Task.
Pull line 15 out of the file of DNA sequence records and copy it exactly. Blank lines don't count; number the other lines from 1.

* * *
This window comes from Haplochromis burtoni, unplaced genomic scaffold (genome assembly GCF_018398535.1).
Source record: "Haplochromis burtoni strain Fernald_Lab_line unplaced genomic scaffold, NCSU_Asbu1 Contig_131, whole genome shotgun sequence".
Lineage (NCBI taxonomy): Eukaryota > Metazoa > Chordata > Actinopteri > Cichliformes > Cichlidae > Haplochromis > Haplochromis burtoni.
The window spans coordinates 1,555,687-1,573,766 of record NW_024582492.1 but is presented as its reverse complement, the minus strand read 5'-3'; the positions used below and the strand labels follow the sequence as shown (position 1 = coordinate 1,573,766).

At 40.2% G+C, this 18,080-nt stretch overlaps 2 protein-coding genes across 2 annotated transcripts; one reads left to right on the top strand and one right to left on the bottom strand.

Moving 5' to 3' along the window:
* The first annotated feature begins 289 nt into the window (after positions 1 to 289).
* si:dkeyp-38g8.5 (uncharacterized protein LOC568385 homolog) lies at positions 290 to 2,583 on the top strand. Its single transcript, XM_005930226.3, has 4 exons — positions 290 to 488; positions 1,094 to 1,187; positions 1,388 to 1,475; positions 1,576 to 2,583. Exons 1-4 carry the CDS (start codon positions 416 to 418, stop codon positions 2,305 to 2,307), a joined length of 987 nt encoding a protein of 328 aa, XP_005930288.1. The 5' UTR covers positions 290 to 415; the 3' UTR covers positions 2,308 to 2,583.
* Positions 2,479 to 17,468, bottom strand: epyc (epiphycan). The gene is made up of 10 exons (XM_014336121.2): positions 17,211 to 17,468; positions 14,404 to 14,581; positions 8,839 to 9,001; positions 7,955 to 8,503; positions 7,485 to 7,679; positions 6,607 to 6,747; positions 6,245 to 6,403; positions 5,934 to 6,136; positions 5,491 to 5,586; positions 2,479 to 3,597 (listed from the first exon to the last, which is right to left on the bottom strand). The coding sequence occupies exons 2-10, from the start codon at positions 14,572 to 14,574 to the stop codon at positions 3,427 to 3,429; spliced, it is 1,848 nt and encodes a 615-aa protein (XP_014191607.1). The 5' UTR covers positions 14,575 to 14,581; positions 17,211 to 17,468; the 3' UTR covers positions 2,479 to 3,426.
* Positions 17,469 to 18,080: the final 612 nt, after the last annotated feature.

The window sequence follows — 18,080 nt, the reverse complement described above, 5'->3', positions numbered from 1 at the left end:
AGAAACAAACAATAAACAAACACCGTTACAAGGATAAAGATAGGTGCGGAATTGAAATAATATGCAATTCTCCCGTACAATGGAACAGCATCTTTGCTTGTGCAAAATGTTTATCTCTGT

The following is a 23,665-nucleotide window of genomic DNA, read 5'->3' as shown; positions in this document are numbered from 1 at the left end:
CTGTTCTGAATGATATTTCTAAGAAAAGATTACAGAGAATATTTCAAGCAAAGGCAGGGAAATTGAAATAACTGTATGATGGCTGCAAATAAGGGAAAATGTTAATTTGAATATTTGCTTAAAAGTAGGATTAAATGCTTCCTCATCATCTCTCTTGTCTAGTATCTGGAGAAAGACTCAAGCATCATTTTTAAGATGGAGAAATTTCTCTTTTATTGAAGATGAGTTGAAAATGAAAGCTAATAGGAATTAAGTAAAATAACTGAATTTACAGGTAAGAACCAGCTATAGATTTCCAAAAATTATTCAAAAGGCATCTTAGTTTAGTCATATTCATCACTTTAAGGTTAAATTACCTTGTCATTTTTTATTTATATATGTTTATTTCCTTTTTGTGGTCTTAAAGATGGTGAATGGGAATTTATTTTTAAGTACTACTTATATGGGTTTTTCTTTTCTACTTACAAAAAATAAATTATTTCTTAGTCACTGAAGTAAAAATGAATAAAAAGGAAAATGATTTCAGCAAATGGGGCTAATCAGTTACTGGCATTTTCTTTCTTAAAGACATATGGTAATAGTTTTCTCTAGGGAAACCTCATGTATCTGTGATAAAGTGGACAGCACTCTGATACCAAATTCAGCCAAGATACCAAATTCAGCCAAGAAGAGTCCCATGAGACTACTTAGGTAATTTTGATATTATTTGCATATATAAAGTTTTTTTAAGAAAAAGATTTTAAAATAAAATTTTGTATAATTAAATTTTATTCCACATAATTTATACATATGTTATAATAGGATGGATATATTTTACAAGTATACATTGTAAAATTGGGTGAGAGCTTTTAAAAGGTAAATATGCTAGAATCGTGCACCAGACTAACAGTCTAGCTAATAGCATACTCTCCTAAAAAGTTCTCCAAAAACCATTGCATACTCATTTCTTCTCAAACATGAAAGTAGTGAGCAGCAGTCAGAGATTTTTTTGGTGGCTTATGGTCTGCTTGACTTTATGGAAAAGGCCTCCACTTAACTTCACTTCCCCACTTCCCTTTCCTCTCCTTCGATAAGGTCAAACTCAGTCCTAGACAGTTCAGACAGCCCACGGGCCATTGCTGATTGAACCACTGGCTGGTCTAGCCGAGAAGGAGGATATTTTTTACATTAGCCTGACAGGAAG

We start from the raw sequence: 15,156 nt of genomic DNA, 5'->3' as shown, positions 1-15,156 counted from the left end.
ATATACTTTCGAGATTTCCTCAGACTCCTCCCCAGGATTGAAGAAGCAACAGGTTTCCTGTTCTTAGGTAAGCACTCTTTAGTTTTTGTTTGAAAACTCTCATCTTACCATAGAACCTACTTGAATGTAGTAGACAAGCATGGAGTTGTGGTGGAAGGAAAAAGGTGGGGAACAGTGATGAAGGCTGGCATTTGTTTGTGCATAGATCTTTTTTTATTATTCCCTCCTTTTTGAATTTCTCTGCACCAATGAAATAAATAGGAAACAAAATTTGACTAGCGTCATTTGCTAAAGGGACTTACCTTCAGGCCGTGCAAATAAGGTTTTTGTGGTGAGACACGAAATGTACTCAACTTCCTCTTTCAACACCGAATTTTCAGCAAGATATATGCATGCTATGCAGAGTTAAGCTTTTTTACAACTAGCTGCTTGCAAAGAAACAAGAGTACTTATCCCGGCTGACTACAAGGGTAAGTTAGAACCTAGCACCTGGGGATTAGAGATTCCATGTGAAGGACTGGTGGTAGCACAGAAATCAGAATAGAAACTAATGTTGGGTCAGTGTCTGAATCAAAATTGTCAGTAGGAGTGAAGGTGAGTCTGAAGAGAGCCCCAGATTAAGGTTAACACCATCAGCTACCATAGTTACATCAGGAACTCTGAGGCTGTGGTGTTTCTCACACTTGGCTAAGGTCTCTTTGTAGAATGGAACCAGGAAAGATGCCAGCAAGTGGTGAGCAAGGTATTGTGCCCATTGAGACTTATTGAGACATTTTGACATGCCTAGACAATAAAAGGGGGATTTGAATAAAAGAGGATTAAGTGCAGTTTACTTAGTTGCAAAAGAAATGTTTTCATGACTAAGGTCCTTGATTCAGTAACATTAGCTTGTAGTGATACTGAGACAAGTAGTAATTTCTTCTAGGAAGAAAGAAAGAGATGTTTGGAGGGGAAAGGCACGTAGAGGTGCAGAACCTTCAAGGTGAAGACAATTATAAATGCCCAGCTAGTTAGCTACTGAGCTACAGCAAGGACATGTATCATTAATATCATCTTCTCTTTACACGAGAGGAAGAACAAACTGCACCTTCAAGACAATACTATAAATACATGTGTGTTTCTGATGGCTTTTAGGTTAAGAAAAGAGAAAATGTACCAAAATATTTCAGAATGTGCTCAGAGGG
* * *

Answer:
We start from the raw sequence: 15,156 nt of genomic DNA, 5'->3' as shown, positions 1-15,156 counted from the left end.